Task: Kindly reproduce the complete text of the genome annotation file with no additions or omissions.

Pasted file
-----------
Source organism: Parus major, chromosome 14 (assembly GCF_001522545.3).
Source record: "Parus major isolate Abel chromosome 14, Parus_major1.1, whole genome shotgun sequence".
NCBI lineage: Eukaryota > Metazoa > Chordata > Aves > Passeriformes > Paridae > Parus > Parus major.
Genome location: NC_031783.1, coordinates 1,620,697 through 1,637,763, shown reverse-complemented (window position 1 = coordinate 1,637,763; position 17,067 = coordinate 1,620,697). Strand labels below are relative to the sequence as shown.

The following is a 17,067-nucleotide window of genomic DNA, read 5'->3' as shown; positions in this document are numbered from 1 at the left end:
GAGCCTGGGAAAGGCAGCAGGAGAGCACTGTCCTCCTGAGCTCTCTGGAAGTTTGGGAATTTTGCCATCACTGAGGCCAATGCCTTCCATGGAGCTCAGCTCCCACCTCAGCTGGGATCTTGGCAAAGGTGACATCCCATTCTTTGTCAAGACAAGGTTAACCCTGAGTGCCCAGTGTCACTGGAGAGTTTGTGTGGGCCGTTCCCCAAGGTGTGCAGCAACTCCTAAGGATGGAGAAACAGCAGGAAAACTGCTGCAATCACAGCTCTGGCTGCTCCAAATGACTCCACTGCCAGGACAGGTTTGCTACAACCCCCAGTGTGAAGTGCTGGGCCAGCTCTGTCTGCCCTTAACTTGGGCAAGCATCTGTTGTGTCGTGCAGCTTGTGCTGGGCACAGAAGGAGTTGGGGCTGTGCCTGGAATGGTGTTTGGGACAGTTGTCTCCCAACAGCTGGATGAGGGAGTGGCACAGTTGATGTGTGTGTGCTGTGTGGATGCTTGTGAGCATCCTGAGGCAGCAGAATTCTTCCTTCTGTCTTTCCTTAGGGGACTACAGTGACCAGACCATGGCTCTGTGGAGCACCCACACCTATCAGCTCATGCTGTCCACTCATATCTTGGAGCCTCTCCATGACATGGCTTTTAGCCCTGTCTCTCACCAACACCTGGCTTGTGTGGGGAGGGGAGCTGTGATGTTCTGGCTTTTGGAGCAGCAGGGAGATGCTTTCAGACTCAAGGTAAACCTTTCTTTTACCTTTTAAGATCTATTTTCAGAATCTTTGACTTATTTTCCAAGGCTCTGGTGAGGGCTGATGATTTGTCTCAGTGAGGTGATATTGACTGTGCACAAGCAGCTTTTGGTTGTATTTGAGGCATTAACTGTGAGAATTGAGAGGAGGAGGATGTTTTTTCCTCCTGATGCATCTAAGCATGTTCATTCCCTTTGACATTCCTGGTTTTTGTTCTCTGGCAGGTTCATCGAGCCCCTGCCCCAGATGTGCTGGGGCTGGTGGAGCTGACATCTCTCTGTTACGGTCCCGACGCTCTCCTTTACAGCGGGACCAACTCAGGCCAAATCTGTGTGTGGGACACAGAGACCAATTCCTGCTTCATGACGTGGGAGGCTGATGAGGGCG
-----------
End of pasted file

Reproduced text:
Source organism: Parus major, chromosome 14 (assembly GCF_001522545.3).
Source record: "Parus major isolate Abel chromosome 14, Parus_major1.1, whole genome shotgun sequence".
NCBI lineage: Eukaryota > Metazoa > Chordata > Aves > Passeriformes > Paridae > Parus > Parus major.
Genome location: NC_031783.1, coordinates 1,620,697 through 1,637,763, shown reverse-complemented (window position 1 = coordinate 1,637,763; position 17,067 = coordinate 1,620,697). Strand labels below are relative to the sequence as shown.

The following is a 17,067-nucleotide window of genomic DNA, read 5'->3' as shown; positions in this document are numbered from 1 at the left end:
GAGCCTGGGAAAGGCAGCAGGAGAGCACTGTCCTCCTGAGCTCTCTGGAAGTTTGGGAATTTTGCCATCACTGAGGCCAATGCCTTCCATGGAGCTCAGCTCCCACCTCAGCTGGGATCTTGGCAAAGGTGACATCCCATTCTTTGTCAAGACAAGGTTAACCCTGAGTGCCCAGTGTCACTGGAGAGTTTGTGTGGGCCGTTCCCCAAGGTGTGCAGCAACTCCTAAGGATGGAGAAACAGCAGGAAAACTGCTGCAATCACAGCTCTGGCTGCTCCAAATGACTCCACTGCCAGGACAGGTTTGCTACAACCCCCAGTGTGAAGTGCTGGGCCAGCTCTGTCTGCCCTTAACTTGGGCAAGCATCTGTTGTGTCGTGCAGCTTGTGCTGGGCACAGAAGGAGTTGGGGCTGTGCCTGGAATGGTGTTTGGGACAGTTGTCTCCCAACAGCTGGATGAGGGAGTGGCACAGTTGATGTGTGTGTGCTGTGTGGATGCTTGTGAGCATCCTGAGGCAGCAGAATTCTTCCTTCTGTCTTTCCTTAGGGGACTACAGTGACCAGACCATGGCTCTGTGGAGCACCCACACCTATCAGCTCATGCTGTCCACTCATATCTTGGAGCCTCTCCATGACATGGCTTTTAGCCCTGTCTCTCACCAACACCTGGCTTGTGTGGGGAGGGGAGCTGTGATGTTCTGGCTTTTGGAGCAGCAGGGAGATGCTTTCAGACTCAAGGTAAACCTTTCTTTTACCTTTTAAGATCTATTTTCAGAATCTTTGACTTATTTTCCAAGGCTCTGGTGAGGGCTGATGATTTGTCTCAGTGAGGTGATATTGACTGTGCACAAGCAGCTTTTGGTTGTATTTGAGGCATTAACTGTGAGAATTGAGAGGAGGAGGATGTTTTTTCCTCCTGATGCATCTAAGCATGTTCATTCCCTTTGACATTCCTGGTTTTTGTTCTCTGGCAGGTTCATCGAGCCCCTGCCCCAGATGTGCTGGGGCTGGTGGAGCTGACATCTCTCTGTTACGGTCCCGACGCTCTCCTTTACAGCGGGACCAACTCAGGCCAAATCTGTGTGTGGGACACAGAGACCAATTCCTGCTTCATGACGTGGGAGGCTGATGAGGGCG